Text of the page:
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Phytosanitary Capacity Evaluation to strengthen Egypt's food security and agricultural trade

Posted on Tue, 30 Apr 2024, 09:57

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Representatives from the Central Administration of Plant Quarantine, FAO Egypt, IPPC Secretariat and national stakeholders pose after the launch of the Phytosanitary Capacity Evaluation in Egypt. ©FAOEgypt

Cairo, 29 April 2024 – To enhance agricultural production, food safety and national phytosanitary capacity to prevent the introduction and spread of plant pests and diseases, Egypt is embarking on a Phytosanitary Capacity Evaluation (PCE) with the goal to evaluate and strengthen its phytosanitary systems.

The PCE in Egypt is being conducted under the framework of the project “Strengthening Food Control and Phytosanitary Capacities and Governance”, financed by the European Commission and co-implemented by the Agrifood Systems and Food Safety division of the Food and Agriculture Organization of the United Nations (FAO) and the International Plant Protection Convention (IPPC) Secretariat. The PCE in Egypt therefore follows the successful validation of PCEs in nine Common Market for Eastern and Southern Africa (COMESA) countries throughout 2023. In alignment with the African Union's Sanitary and Phytosanitary (SPS) Policy Framework, the project aims to strengthen Egypt's phytosanitary system.

The objective of the PCE is to bring together key stakeholders from the Ministry of Agriculture and Land Reclamation, research institutions and universities, the customs, and the private sector, to take part in the PCE analysis and discussions aimed at improving technical capabilities, governance and strategic planning for plant health in Egypt.

“I congratulate Egypt for deciding to take this critical step to strengthen its phytosanitary capacity and demonstrate its commitment to protecting plant resources from pests”, said Osama El-Lissy, IPPC Secretary, in a message read on his behalf by Fitzroy White – Phytosanitary Specialist at the IPPC Secretariat.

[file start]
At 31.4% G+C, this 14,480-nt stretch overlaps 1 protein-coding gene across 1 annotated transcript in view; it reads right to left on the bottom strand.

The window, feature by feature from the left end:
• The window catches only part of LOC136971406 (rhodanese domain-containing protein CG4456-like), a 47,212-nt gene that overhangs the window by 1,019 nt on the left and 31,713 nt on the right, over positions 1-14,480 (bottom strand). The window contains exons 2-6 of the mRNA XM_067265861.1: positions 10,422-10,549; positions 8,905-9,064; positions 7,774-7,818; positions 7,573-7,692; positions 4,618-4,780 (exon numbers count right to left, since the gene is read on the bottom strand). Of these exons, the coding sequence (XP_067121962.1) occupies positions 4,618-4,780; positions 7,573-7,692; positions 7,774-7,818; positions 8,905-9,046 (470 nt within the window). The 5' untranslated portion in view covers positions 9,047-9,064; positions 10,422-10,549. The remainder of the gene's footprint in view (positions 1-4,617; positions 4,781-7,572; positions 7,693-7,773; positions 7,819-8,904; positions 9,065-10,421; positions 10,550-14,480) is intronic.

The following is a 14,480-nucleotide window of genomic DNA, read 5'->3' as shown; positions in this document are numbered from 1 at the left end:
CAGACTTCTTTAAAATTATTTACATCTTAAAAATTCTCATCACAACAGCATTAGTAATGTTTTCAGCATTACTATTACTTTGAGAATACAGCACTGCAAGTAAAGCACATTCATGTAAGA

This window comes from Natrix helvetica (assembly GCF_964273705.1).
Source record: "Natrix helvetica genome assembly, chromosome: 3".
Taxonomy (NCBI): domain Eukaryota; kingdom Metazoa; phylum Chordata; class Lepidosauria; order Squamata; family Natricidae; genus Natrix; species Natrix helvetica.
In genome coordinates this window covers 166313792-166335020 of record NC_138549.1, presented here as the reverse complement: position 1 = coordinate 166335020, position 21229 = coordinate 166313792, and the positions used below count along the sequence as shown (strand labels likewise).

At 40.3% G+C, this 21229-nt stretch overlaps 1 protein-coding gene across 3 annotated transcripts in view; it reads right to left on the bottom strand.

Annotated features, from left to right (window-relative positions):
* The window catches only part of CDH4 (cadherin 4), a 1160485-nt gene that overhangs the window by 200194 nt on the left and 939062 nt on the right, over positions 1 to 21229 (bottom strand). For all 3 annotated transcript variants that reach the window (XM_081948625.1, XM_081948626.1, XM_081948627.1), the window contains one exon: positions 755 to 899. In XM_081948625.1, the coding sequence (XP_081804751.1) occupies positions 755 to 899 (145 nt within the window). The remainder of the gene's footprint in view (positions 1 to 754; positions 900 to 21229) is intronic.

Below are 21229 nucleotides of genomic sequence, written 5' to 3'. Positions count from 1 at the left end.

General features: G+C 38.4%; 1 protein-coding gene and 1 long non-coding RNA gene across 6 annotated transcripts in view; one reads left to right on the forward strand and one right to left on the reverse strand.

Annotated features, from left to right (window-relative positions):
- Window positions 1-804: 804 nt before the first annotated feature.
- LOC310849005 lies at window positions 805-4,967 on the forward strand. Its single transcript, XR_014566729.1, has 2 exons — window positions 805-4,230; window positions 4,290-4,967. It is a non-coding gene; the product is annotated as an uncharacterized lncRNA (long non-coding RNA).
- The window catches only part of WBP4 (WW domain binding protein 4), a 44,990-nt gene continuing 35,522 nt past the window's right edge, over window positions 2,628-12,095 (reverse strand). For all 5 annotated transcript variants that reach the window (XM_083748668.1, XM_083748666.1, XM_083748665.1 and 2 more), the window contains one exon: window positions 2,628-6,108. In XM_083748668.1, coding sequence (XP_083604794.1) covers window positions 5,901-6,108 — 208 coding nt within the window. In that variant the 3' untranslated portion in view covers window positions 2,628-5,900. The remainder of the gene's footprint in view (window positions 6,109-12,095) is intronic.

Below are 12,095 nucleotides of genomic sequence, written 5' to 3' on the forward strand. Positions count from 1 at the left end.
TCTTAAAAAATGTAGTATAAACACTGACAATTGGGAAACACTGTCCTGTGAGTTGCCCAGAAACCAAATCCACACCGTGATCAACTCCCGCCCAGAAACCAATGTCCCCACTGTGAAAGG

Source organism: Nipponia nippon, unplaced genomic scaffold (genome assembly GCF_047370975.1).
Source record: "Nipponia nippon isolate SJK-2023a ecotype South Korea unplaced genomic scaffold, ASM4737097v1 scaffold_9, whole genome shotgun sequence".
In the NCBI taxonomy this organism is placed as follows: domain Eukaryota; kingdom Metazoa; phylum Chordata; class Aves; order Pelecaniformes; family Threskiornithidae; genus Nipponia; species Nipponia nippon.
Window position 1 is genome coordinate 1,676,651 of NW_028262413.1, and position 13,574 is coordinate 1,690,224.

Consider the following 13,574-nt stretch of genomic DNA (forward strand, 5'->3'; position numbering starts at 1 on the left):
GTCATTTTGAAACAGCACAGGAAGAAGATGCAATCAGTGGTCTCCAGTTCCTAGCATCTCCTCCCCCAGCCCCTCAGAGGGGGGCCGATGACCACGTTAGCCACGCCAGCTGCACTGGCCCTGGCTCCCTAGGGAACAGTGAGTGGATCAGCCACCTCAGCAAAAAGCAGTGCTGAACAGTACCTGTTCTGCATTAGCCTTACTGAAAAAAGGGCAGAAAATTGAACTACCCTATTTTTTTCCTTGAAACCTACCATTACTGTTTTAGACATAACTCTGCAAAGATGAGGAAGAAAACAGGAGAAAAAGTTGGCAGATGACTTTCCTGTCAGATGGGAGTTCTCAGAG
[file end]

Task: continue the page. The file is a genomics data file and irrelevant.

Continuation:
Through this nationwide commitment to agricultural safety and quality, it is expected that stakeholders will support Egypt’s national plant protection organization (NPPO)- the Central Administration of Plant Quarantine (CAPQ), in facilitating the identification of gaps and weaknesses and the development of a workplan and national strategies to advance plant health and enhance Egypt’s phytosanitary system. The PCE will enable Egypt to assess the suitability of its national phytosanitary systems, including laboratories, quarantine centers, and data storage systems, to meet global phytosanitary requirements.

“Agriculture is a cornerstone of the Egyptian economy and wealth. We export over 7 million tonnes of agricultural commodities while importing around 26 metric million tonnes. This requires great attention to our control systems and to make sure of their validity, sustainability, and compliance with our trading countries”, said Saad Moussa, Supervisor of the CAPQ. He was represented by Nader Badry, also from CAPQ.

“Our commitment to safeguarding plant health and national agricultural wealth remains unwavering. I am enthusiastic that the Phytosanitary Capacity Evaluation instrument would guide us to address critical gaps and resolve this through the utilization of strategic planning tools”, he added.

The PCE kicked off with a Situation Analysis workshop on 28 April 2024, to identify gaps in the current phytosanitary system and propose solutions to plug them. This initial phase lays the groundwork for subsequent strategic planning and validation efforts, culminating in a robust national phytosanitary capacity development strategy.

Egypt will focus on areas crucial for its agricultural advancement and intends to enhance export opportunities while safeguarding national biodiversity. Selected thematic areas include review of the national phytosanitary legislation, NPPO organizational structuring, and pest surveillance capabilities.

Lotfi Allal, Officer in Charge of the FAO Representation in Egypt, expressed FAO Egypt’s support to the process.

Results from the PCE, which last up to five years, are expected to enhance plant health, reinforce food security, promote safe trade practices and foster sustainable agricultural transformation in the region.

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